Google camera go

During the keynote for the Nokia 8.3 5G, HMD Global had an ace up its sleeve for Android Go-powered smartphones — Google Camera Go.

Google Camera Go is a repackaging of the camera prowess we’ve seen on Pixel devices — and numerous unofficial GCam ports — for even the most basic of Android hardware.

HMD Global is not behind the camera app, though. Instead, they simply confirmed that the upcoming Nokia 1.3 is to be the very first smartphone to come with the brand-new camera application installed.

It will offer features like Portrait Mode for smartphones that might lack the processing grunt or camera sensor hardware to achieve background blur effects. Like Gallery Go and Google Go before it, Camera Go is made for very modest hardware and weak internet connections.

In basic terms, the Google Camera Go app is a stripped-back version of the full-fat Google Camera app that is used to help sell the fantastic Pixel camera. Without needing the biggest sensors or insane smartphone camera hardware, the Google Pixel can achieve wonderful photography using Google’s AI and post-processing prowess.

We’ve managed to get hold of a modified .apk file that allows Google Camera Go to run on any Android phone. Given that this is designed for modest hardware, we have tested it out on the Nokia 2.2. It’s a smartphone that is reasonably close to the Nokia 1.3 in terms of specifications and camera quality — although it does have a slightly more pixel-dense 13-megapixel camera sensor.

Because Camera Go is deeply integrated into the upcoming Nokia 1.3’s camera module and is not just photo filtering on top, this may not be fully representative of the final results. However, it does give us a taste of what to expect when the replacement camera app is made available.


If you’ve ever used the Google Camera app, then you’ll recognize the Go versions UI instantly. It manages to mimic the main interface very well upon startup. You get all the same main modes on your touch carousel to switch between. They include Photo, Video, “Translate,” and Portrait Mode — the same as you will find on Pixel phones — a majorly notable absentee is the low-light Night Sight mode.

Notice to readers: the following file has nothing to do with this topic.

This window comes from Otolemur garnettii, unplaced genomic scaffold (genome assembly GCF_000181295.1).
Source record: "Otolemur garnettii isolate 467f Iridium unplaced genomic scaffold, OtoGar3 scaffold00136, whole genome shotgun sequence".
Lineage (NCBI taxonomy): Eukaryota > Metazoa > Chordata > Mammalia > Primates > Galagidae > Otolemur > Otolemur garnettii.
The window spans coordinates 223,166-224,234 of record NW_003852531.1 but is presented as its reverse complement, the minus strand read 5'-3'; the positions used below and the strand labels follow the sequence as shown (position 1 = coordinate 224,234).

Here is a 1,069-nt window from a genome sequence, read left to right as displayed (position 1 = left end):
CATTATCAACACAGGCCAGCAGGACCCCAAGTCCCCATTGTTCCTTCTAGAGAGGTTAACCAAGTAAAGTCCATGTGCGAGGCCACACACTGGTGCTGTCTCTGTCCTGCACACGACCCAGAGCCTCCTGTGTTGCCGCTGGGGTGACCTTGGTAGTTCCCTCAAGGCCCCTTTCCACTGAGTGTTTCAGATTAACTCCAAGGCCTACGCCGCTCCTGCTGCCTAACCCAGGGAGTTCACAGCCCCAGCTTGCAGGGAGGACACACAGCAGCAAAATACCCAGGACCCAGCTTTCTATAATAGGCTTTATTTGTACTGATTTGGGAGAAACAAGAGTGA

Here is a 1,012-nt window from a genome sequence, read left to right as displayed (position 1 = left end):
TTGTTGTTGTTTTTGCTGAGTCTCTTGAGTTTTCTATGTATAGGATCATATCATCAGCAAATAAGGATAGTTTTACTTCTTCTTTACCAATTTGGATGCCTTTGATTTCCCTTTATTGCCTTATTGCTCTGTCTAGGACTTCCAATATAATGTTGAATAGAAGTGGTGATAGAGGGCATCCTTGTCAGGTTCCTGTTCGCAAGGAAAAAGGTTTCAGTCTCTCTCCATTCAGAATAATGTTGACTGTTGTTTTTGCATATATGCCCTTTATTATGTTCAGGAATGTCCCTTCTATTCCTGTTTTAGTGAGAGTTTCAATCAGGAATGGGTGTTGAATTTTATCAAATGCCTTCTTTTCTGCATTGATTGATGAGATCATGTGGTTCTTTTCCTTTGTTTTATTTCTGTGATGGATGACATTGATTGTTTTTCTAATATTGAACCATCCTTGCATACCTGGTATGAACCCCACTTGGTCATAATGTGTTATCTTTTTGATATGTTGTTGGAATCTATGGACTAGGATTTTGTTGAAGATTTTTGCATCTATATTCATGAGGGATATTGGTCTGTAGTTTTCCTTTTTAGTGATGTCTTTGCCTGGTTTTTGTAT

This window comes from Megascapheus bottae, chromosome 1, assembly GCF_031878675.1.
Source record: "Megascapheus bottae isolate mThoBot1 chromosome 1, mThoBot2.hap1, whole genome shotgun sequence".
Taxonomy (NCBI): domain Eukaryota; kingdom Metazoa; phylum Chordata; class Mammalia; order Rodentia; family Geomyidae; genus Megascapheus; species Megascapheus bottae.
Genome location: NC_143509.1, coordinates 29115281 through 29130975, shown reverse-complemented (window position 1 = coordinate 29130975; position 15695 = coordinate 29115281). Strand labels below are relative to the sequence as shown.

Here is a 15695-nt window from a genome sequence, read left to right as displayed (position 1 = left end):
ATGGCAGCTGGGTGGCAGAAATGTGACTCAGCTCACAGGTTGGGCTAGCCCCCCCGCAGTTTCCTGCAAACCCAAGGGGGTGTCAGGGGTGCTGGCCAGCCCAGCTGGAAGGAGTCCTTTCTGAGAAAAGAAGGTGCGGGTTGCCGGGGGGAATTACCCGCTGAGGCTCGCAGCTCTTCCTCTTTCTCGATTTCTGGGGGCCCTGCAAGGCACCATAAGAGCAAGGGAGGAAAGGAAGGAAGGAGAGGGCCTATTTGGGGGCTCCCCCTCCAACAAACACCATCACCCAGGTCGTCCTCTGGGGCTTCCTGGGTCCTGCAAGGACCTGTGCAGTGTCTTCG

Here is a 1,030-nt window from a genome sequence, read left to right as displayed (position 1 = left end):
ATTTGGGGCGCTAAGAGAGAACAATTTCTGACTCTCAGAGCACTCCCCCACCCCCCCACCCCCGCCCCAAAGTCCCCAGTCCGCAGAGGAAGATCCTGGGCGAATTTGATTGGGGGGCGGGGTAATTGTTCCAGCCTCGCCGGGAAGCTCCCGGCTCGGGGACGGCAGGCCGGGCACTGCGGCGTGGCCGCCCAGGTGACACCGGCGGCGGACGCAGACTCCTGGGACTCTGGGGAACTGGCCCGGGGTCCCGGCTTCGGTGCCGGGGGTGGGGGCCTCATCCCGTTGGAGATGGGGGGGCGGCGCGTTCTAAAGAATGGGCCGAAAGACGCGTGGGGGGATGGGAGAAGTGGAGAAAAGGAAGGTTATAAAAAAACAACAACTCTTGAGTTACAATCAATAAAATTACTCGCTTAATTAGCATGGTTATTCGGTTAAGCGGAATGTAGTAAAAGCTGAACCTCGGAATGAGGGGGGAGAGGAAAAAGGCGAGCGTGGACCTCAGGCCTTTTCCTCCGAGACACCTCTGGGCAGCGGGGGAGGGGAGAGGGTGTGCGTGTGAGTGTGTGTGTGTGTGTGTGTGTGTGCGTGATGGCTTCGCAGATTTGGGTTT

You can even zoom in using the mini floating magnifying glass. Dragging the slider gets you closer to your subject, and therefore the action. It’s surprisingly smooth considering that most Android Go devices will lack a telephoto zoom lens — and processing power.

Google camera go vs Pixel 4

Of course, there’s a large shutter button, which is flanked by the front-facing and rear camera switcher. You can also quick-access your gallery and, therefore, recent photos and videos.

The top row controls within Google Camera Go include customary settings such as a flash toggle, and there is even a neat counter of how many photos/videos you can take with your remaining device storage — something that is likely useful on smartphones with small, limited storage capacities. This even extends to the amount of time you can record video when in the solitary video recording mode. Weirdly, there is no option to change the recording quality or frame rate, though.


Google camera go interface

There is no denying that Google Camera Go offers a very familiar experience for anyone that has used a Pixel smartphone. On modest hardware, the performance isn’t particularly “fast,” but I’ve found that lag is less prominent than with the stock Nokia camera.

When you press the shutter, there doesn’t appear to be any delay before an image is processed. But when opening the in-built gallery you will likely see some slowdown. This is especially prominent when using the Portrait mode.

As for the end results, while they look more detailed, I’ve noticed some issues with overblown highlights. That said, the overall dynamic range seems and shadow detail, in particular, are better than the stock camera app. With no HDR mode this probably explains the limited dynamic range.

Now the signature inclusion is undoubtedly the inclusion of the Portrait Mode, and the end results are spotty at best. Edge detection isn’t particularly great with plenty of fringing, but the end results are far more impressive than I had initially anticipated. It’s worth keeping in mind that this is designed for smartphones costing under $100, so in that regard, the results are pretty impressive.

Given that this version of Google Camera Go has been pulled from the Nokia 1.3, photo resolution is capped at 8-megapixels on the rear-facing camera. That is even despite our Nokia 2.2 test device having a 13-megapixel sensor. The 5-megapixel selfie camera produces far better results than the stock option.

Overall, it’s an impressive app that offers those with low-end hardware the neat Portrait Mode tricks — albeit with mixed results. Alternatively, if you have a high-end smartphone, then it’s definitely worth sticking with the myriad of unofficial GCam ports.

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Damien Wilde

Damien is a UK-based video producer for 9to5Google. Find him on Twitter: @iamdamienwilde. Email:

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